Mechanical & Fluid Systems

Periodically Discharging, Gas-Coalescing Filter

In effect, small bubbles would be made to coalesce into very large ones. A proposed device would remove bubbles of gas from a stream of liquid (typically water), accumulate the gas, and periodically release the gas, in bulk, back into the stream. The device is intended for use in a flow system (1) in which there is a requirement to supply bubble-free water to a downstream subsystem and (2) that includes a sensor and valves, just upstream of the subsystem, for sensing bubbles and diverting the flow from the subsystem until the water stream is again free of bubbles. By coalescing the gas bubbles and then periodically releasing the accumulated gas, the proposed device would not contribute to net removal of gas from the liquid stream; nevertheless, it would afford an advantage by reducing the frequency with which the diverter valves would have to be activated.

Posted in: Briefs, Mechanical Components, Mechanics

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System Would Detect Foreign-Object Damage in Turbofan Engine

Vibration-sensor and gas-path-analysis data would be fused. A proposed data-fusion system, to be implemented mostly in software, would further process the digitized and preprocessed outputs of sensors in a turbofan engine to detect foreign-object damage (FOD) [more precisely, damage caused by impingement of such foreign objects as birds, pieces of ice, and runway debris]. The proposed system could help a flight crew to decide what, if any, response is necessary to complete a flight safely, and could aid mechanics in deciding what post-flight maintenance action might be needed.

Posted in: Briefs, TSP, Mechanical Components, Mechanics

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Recovering Residual Xenon Propellant for an Ion Propulsion System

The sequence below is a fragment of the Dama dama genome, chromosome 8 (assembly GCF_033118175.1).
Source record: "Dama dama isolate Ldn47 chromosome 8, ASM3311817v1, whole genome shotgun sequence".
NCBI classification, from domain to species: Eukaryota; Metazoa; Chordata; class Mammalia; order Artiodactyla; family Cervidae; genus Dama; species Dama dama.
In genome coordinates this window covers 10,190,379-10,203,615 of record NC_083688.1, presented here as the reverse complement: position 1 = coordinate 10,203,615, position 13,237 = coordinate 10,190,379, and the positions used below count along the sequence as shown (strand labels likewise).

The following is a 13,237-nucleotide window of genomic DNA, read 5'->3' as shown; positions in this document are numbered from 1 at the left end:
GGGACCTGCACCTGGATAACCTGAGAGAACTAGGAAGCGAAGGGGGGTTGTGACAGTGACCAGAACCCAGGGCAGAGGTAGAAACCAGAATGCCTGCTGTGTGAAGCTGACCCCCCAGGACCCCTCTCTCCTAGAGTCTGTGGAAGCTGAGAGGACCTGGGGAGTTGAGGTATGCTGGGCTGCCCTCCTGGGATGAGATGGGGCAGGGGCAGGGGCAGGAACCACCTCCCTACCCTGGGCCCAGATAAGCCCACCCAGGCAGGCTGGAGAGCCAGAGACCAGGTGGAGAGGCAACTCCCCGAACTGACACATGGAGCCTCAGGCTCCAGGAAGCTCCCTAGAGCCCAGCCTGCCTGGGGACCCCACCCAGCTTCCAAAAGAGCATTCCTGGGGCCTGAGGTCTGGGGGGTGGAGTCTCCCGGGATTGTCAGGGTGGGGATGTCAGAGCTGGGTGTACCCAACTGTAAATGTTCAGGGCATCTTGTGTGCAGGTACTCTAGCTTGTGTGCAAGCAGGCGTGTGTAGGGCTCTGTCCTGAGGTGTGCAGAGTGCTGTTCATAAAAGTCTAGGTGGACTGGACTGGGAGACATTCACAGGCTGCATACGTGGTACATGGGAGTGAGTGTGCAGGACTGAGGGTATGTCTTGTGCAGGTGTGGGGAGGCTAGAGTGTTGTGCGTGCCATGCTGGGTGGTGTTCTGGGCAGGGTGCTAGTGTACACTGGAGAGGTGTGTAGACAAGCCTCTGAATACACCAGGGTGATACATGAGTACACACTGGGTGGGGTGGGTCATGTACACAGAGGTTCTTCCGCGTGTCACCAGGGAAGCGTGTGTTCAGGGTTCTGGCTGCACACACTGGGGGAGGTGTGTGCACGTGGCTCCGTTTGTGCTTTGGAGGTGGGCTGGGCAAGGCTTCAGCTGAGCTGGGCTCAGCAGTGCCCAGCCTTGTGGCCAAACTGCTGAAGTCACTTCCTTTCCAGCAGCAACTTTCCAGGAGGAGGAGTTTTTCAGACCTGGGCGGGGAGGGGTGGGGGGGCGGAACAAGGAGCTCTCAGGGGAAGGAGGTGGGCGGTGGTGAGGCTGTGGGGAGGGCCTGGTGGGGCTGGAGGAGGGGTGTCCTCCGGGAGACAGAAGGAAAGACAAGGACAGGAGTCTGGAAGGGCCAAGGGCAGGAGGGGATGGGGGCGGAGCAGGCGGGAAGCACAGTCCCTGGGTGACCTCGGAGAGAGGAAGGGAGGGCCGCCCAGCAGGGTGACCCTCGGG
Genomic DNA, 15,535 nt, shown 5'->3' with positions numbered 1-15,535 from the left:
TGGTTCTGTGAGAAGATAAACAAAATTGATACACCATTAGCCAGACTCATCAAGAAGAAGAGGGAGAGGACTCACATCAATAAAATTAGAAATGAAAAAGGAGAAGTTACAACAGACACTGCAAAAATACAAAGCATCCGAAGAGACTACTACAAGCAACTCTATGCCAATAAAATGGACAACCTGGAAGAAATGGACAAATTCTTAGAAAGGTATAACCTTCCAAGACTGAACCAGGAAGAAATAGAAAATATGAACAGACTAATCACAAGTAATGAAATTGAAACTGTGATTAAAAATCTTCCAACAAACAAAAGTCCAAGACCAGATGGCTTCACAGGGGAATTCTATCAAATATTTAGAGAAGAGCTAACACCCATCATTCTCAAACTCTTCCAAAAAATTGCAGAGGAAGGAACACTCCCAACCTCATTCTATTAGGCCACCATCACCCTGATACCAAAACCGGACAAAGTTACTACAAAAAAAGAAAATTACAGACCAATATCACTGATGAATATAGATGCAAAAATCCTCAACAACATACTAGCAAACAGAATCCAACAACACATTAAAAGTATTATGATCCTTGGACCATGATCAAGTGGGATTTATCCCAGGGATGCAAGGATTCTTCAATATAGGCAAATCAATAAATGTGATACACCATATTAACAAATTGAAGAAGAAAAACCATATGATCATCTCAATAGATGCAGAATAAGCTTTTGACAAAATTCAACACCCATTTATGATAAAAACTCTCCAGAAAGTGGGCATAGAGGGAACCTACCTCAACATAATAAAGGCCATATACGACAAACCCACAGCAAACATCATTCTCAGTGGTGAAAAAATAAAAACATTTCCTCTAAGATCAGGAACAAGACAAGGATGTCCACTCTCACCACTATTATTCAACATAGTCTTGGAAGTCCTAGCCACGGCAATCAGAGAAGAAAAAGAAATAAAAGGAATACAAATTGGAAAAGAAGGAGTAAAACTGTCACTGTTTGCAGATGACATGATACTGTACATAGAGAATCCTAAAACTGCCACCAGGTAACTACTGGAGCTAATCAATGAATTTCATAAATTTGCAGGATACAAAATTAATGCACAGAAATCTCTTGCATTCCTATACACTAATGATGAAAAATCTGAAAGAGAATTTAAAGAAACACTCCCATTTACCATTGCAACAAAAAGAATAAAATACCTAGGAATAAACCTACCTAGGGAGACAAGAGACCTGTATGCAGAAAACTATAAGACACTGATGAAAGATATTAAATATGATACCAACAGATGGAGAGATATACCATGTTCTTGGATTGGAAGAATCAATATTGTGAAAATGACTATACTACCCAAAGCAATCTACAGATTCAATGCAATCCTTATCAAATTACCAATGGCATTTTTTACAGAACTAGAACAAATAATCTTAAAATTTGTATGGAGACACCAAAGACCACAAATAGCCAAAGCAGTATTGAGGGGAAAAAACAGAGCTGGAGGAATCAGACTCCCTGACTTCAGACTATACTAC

Most of the otherwise unusable xenon is recovered. Future nuclear-powered Ion-Propulsion- System-propelled spacecraft such as Jupiter Icy Moon Orbiter (JIMO) will carry more than 10,000 kg of xenon propellant. Typically, a small percentage of this propellant cannot be used towards the end of the mission because of the pressure drop requirements for maintaining flow. For large missions such as JIMO, this could easily translate to over 250 kg of unusable xenon.

Posted in: Briefs, TSP, Mechanical Components, Mechanics

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Predicting Tail Buffet Loads of a Fighter Airplane

Airframes can be designed to be more robust. Buffet loads on aft aerodynamic surfaces pose a recurring problem on most twin-tailed fighter airplanes: During maneuvers at high angles of attack, vortices emanating from various surfaces on the forward parts of such an airplane engine inlets, wings, or other fuselage appendages) often burst, immersing the tails in their wakes. Although these vortices increase lift, the frequency contents of the burst vortices become so low as to cause the aft surfaces to vibrate destructively.

Posted in: Briefs, Mechanical Components, Mechanics

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System Finds Horizontal Location of Center of Gravity